We rode into the woods from different points. and planned to meet on the other side, if we didn't see anything. The snow was coming down harder and the wind was beginning to blow when I spotted some movement in the trees ahead of me. The elk looked ghostly, covered with snow, but I could see a big rack of antlers, and I hastily dismounted, pulled my rifle out of the scabbard, and fired. The elk was only 50 yards away. and as he fell. the other elk ran out of sight in a hurry.
Dad heard my shot and rode toward me. I heard him calling as I walked over to my elk, and we yelled back and forth until he found me. He got off to look at the kill with me, and shook his head in dismay. It was a beautiful trophy head, with six points on each side, perfectly matched. but the animal was not in good condition, and was not going to be very good eating. He told me I had made a good shot, right through the ribs, but was just sorry it wasn't a younger elk.
By the time we got the elk dressed out the snow storm had turned to a blizzard, and Dad said we'd better head for home and come back later and get the meat. We hung the carcass from a pole between two trees. placing the head on the ground nearby. The only meat we took home was the heart and liver.
The trip home was miserably uncomfortable and seemingly endless, as the storm continued, and next day there was no end in sight. By the time the snow stopped. it was impossible to get back up on Table Mountain, and I don't think Dad was very sorry. We had deer close by for “camp meat” and it was no great loss going without elk meat. Next spring we rode back up there to see if we could find the spot. We knew the meat would be spoiled. but we wanted to get that trophy head if possible. Unfortunately it was gone— picked up by someone who had ridden through there ahead of us. The following year, while we were attending a party at the nearby Frost Ranch, Dad noticed a library table, made with an elk head base. He commented on what a nice head it was, and Ned Frost agreed, then told Dad that he had found it up on Table Mountain, where someone had killed it and left the head and the carcass.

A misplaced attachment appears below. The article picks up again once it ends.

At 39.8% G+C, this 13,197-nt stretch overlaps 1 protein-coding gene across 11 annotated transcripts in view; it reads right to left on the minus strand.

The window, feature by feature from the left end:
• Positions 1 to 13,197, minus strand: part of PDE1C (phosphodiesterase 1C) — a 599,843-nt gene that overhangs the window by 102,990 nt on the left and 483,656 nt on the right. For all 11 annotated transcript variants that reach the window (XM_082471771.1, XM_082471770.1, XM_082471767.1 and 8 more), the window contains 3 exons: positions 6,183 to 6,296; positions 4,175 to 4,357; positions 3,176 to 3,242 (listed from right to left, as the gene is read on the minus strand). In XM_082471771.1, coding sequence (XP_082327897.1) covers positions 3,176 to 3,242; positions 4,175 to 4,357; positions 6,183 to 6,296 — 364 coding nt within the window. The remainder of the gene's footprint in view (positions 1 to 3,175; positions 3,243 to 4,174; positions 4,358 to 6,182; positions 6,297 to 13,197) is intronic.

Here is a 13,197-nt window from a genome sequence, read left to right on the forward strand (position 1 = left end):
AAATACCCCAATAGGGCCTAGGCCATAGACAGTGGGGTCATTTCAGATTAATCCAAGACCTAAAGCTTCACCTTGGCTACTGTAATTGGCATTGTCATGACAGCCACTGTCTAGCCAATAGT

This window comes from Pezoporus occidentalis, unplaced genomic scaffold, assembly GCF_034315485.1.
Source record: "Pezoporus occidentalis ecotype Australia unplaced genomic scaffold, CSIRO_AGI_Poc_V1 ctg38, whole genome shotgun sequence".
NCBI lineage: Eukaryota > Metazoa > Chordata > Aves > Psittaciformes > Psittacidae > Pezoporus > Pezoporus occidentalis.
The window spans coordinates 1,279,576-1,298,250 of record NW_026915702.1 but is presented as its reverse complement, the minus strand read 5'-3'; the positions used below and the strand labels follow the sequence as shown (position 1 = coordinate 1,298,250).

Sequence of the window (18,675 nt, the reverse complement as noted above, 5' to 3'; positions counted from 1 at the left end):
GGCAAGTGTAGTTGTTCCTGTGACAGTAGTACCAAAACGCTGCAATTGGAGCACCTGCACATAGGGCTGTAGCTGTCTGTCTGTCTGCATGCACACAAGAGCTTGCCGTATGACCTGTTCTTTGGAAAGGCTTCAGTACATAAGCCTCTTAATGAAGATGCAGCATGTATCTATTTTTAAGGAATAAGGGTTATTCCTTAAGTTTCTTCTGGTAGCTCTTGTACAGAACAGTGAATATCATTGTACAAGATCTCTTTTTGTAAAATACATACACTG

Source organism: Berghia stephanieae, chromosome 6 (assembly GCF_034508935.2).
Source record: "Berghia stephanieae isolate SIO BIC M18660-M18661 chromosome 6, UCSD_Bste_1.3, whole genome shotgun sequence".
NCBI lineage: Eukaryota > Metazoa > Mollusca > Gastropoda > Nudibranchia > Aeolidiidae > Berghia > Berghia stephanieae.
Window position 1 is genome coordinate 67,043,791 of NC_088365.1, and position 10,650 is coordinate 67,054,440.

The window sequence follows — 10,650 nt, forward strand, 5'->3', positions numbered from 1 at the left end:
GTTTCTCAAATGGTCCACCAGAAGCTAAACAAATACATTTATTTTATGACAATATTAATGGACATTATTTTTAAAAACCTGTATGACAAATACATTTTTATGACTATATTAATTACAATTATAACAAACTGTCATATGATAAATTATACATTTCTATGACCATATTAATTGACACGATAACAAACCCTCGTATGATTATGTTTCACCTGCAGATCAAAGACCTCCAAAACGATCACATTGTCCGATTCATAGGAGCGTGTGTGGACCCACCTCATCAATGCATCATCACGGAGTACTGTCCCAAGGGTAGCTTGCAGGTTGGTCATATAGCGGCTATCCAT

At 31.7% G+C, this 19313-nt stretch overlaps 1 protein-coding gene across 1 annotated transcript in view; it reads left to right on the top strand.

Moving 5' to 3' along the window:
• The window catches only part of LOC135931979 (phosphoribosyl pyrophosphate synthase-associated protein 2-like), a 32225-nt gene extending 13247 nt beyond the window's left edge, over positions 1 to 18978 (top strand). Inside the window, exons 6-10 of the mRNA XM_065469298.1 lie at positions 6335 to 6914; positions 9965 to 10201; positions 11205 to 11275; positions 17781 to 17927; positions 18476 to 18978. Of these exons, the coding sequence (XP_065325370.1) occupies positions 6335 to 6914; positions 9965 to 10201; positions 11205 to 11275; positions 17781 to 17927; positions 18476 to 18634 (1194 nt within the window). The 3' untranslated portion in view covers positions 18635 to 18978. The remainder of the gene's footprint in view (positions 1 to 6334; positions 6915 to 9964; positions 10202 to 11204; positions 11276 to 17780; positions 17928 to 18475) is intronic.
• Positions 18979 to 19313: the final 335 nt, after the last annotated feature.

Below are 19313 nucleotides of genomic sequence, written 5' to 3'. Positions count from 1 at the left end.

One fall Dad and I hunted on the head of Grizzly Creek, northwest of the Trail Shop. We shot an elk and butchered it, and since we only had one pack horse, Dad decided we'd take half of the meat and come back later for the rest. To make a balanced load, we put the two front quarters in soft panniers and loaded them on Papoose, Nina's white horse, which doubled as a pack horse when she wasn't riding. To protect the hind quarters from predators, we put a pole up high between two trees, and hauled the two big hams way up high with a lariat.
We had to cross a solid-rock arroyo on the way out, and were following a narrow game trail which didn't give the horses good footing on the bare rock. coming up to the lip of the ravine, the horses had to step up about a foot and a half to the grassy level ground. Papoose lifted both front feet at the same time, and that shifted the center of gravity of the pack, causing him to go over backwards and roll down the hill into the bottom of the 20-foot-deep ravine. He ended up on his back, with all four feet in the air, his head down hill, and front quarters of meat under him.
Dad and I were already up on the level ground, so we hurried back down to see what could be done for Papoose. He was very calm, and did not struggle, and when Dad cut the pack loose, he scrambled to his feet and shook vigorously, glad to be rid of his burden, however unceremoniously. We led him up the steep trail and checked him for injuries, and finding none, we carried the meat up and repacked him, and continued on home without further incident. I don't recall whether or not the “tenderizing” of the elk meat affected it, from a taste standpoint.
The hind quarters, which are the most valuable parts of an elk, containing the loins, etc., were lost, as it turned out. By the time Dad got back up there to retrieve them, he found that a grizzly bear, or maybe two, had found the meat hanging from the crossbar, and had stripped most of the meat from the bones. Dad said the bear had to have a reach of over eight feet to strip the meat away without breaking the rope or the pole.